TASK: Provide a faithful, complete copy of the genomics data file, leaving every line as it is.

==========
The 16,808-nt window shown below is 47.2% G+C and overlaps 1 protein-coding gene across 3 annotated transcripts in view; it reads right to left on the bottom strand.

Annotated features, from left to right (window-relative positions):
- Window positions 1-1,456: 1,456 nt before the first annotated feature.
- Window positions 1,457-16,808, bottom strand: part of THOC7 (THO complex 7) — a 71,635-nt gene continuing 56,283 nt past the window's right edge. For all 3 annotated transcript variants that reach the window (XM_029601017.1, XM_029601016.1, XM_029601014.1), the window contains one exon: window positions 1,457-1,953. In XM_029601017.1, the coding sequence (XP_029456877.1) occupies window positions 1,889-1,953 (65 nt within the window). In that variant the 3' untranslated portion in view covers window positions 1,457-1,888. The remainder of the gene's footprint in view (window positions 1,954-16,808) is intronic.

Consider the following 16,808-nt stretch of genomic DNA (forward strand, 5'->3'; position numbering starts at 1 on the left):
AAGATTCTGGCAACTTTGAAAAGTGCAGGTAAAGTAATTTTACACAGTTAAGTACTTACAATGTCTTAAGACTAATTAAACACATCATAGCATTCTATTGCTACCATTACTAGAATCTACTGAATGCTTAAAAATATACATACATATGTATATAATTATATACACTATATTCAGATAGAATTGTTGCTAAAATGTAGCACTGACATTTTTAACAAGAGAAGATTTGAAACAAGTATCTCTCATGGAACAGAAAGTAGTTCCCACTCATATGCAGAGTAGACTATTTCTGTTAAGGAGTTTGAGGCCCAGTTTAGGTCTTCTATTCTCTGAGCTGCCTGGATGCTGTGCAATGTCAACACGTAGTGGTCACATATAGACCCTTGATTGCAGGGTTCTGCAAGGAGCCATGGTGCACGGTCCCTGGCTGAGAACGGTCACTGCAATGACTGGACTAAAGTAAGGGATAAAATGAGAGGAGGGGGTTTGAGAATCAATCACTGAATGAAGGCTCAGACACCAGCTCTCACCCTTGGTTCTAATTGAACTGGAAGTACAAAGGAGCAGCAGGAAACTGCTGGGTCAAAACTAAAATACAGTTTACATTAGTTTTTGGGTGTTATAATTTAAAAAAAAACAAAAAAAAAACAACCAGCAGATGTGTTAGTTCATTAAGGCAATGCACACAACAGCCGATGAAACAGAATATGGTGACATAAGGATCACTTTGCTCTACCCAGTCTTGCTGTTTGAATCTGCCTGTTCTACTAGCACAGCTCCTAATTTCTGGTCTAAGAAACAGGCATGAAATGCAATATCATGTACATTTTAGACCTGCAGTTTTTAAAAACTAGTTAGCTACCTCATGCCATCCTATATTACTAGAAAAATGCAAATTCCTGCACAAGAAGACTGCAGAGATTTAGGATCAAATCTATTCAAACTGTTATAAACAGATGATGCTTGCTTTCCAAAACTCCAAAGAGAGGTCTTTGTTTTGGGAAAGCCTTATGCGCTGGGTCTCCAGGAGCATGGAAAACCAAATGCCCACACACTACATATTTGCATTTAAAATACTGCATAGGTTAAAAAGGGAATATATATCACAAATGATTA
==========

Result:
The 16,808-nt window shown below is 47.2% G+C and overlaps 1 protein-coding gene across 3 annotated transcripts in view; it reads right to left on the bottom strand.

Annotated features, from left to right (window-relative positions):
- Window positions 1-1,456: 1,456 nt before the first annotated feature.
- Window positions 1,457-16,808, bottom strand: part of THOC7 (THO complex 7) — a 71,635-nt gene continuing 56,283 nt past the window's right edge. For all 3 annotated transcript variants that reach the window (XM_029601017.1, XM_029601016.1, XM_029601014.1), the window contains one exon: window positions 1,457-1,953. In XM_029601017.1, the coding sequence (XP_029456877.1) occupies window positions 1,889-1,953 (65 nt within the window). In that variant the 3' untranslated portion in view covers window positions 1,457-1,888. The remainder of the gene's footprint in view (window positions 1,954-16,808) is intronic.

Consider the following 16,808-nt stretch of genomic DNA (forward strand, 5'->3'; position numbering starts at 1 on the left):
AAGATTCTGGCAACTTTGAAAAGTGCAGGTAAAGTAATTTTACACAGTTAAGTACTTACAATGTCTTAAGACTAATTAAACACATCATAGCATTCTATTGCTACCATTACTAGAATCTACTGAATGCTTAAAAATATACATACATATGTATATAATTATATACACTATATTCAGATAGAATTGTTGCTAAAATGTAGCACTGACATTTTTAACAAGAGAAGATTTGAAACAAGTATCTCTCATGGAACAGAAAGTAGTTCCCACTCATATGCAGAGTAGACTATTTCTGTTAAGGAGTTTGAGGCCCAGTTTAGGTCTTCTATTCTCTGAGCTGCCTGGATGCTGTGCAATGTCAACACGTAGTGGTCACATATAGACCCTTGATTGCAGGGTTCTGCAAGGAGCCATGGTGCACGGTCCCTGGCTGAGAACGGTCACTGCAATGACTGGACTAAAGTAAGGGATAAAATGAGAGGAGGGGGTTTGAGAATCAATCACTGAATGAAGGCTCAGACACCAGCTCTCACCCTTGGTTCTAATTGAACTGGAAGTACAAAGGAGCAGCAGGAAACTGCTGGGTCAAAACTAAAATACAGTTTACATTAGTTTTTGGGTGTTATAATTTAAAAAAAAACAAAAAAAAAACAACCAGCAGATGTGTTAGTTCATTAAGGCAATGCACACAACAGCCGATGAAACAGAATATGGTGACATAAGGATCACTTTGCTCTACCCAGTCTTGCTGTTTGAATCTGCCTGTTCTACTAGCACAGCTCCTAATTTCTGGTCTAAGAAACAGGCATGAAATGCAATATCATGTACATTTTAGACCTGCAGTTTTTAAAAACTAGTTAGCTACCTCATGCCATCCTATATTACTAGAAAAATGCAAATTCCTGCACAAGAAGACTGCAGAGATTTAGGATCAAATCTATTCAAACTGTTATAAACAGATGATGCTTGCTTTCCAAAACTCCAAAGAGAGGTCTTTGTTTTGGGAAAGCCTTATGCGCTGGGTCTCCAGGAGCATGGAAAACCAAATGCCCACACACTACATATTTGCATTTAAAATACTGCATAGGTTAAAAAGGGAATATATATCACAAATGATTA